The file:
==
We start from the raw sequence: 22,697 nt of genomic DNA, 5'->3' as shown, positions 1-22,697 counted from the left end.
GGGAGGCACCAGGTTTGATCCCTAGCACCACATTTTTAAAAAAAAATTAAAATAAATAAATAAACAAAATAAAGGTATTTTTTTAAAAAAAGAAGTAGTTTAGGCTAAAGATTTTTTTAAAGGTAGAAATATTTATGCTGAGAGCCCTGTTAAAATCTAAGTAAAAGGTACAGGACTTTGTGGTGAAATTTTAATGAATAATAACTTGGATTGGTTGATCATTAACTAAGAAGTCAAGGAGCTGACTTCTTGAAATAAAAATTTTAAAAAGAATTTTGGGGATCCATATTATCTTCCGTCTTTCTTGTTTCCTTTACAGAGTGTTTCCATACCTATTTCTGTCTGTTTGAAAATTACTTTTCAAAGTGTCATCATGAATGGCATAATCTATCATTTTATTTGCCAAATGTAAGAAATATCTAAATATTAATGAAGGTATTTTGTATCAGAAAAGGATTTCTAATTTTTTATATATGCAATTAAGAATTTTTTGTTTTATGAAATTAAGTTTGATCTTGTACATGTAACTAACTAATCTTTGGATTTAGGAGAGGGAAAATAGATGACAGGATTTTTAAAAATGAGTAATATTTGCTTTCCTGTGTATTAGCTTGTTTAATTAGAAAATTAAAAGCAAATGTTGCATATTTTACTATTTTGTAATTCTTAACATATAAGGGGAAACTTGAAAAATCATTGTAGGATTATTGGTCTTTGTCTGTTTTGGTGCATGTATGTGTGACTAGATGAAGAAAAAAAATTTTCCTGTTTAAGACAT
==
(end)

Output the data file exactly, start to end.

We start from the raw sequence: 22,697 nt of genomic DNA, 5'->3' as shown, positions 1-22,697 counted from the left end.
GGGAGGCACCAGGTTTGATCCCTAGCACCACATTTTTAAAAAAAAATTAAAATAAATAAATAAACAAAATAAAGGTATTTTTTTAAAAAAAGAAGTAGTTTAGGCTAAAGATTTTTTTAAAGGTAGAAATATTTATGCTGAGAGCCCTGTTAAAATCTAAGTAAAAGGTACAGGACTTTGTGGTGAAATTTTAATGAATAATAACTTGGATTGGTTGATCATTAACTAAGAAGTCAAGGAGCTGACTTCTTGAAATAAAAATTTTAAAAAGAATTTTGGGGATCCATATTATCTTCCGTCTTTCTTGTTTCCTTTACAGAGTGTTTCCATACCTATTTCTGTCTGTTTGAAAATTACTTTTCAAAGTGTCATCATGAATGGCATAATCTATCATTTTATTTGCCAAATGTAAGAAATATCTAAATATTAATGAAGGTATTTTGTATCAGAAAAGGATTTCTAATTTTTTATATATGCAATTAAGAATTTTTTGTTTTATGAAATTAAGTTTGATCTTGTACATGTAACTAACTAATCTTTGGATTTAGGAGAGGGAAAATAGATGACAGGATTTTTAAAAATGAGTAATATTTGCTTTCCTGTGTATTAGCTTGTTTAATTAGAAAATTAAAAGCAAATGTTGCATATTTTACTATTTTGTAATTCTTAACATATAAGGGGAAACTTGAAAAATCATTGTAGGATTATTGGTCTTTGTCTGTTTTGGTGCATGTATGTGTGACTAGATGAAGAAAAAAAATTTTCCTGTTTAAGACAT